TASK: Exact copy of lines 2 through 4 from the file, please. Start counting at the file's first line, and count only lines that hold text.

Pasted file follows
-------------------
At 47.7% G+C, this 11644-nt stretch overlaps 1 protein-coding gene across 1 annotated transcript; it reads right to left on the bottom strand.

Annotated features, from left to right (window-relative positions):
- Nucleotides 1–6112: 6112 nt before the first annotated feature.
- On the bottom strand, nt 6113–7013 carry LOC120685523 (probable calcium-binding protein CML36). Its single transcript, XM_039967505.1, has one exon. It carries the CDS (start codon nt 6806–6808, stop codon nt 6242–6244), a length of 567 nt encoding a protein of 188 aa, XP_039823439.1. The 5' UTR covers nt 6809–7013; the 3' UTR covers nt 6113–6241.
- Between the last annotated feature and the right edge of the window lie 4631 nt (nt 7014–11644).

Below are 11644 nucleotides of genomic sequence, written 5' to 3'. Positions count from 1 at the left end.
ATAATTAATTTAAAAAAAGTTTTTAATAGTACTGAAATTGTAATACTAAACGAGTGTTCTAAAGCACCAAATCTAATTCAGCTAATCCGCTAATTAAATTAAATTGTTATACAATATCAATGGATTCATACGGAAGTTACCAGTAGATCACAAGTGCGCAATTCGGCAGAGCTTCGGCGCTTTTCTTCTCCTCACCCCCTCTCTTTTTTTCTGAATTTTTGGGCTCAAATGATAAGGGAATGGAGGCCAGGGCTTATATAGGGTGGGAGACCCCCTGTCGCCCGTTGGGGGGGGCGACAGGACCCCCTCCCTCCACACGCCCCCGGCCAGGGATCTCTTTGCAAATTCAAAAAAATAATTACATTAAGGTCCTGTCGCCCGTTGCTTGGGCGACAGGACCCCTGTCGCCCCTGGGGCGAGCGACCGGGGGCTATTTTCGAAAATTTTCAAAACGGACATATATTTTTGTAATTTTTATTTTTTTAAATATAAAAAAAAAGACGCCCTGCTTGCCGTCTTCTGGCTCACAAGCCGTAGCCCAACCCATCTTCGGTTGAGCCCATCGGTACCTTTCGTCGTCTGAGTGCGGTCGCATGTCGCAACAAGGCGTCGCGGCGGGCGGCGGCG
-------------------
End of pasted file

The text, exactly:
Annotated features, from left to right (window-relative positions):
- Nucleotides 1–6112: 6112 nt before the first annotated feature.
- On the bottom strand, nt 6113–7013 carry LOC120685523 (probable calcium-binding protein CML36). Its single transcript, XM_039967505.1, has one exon. It carries the CDS (start codon nt 6806–6808, stop codon nt 6242–6244), a length of 567 nt encoding a protein of 188 aa, XP_039823439.1. The 5' UTR covers nt 6809–7013; the 3' UTR covers nt 6113–6241.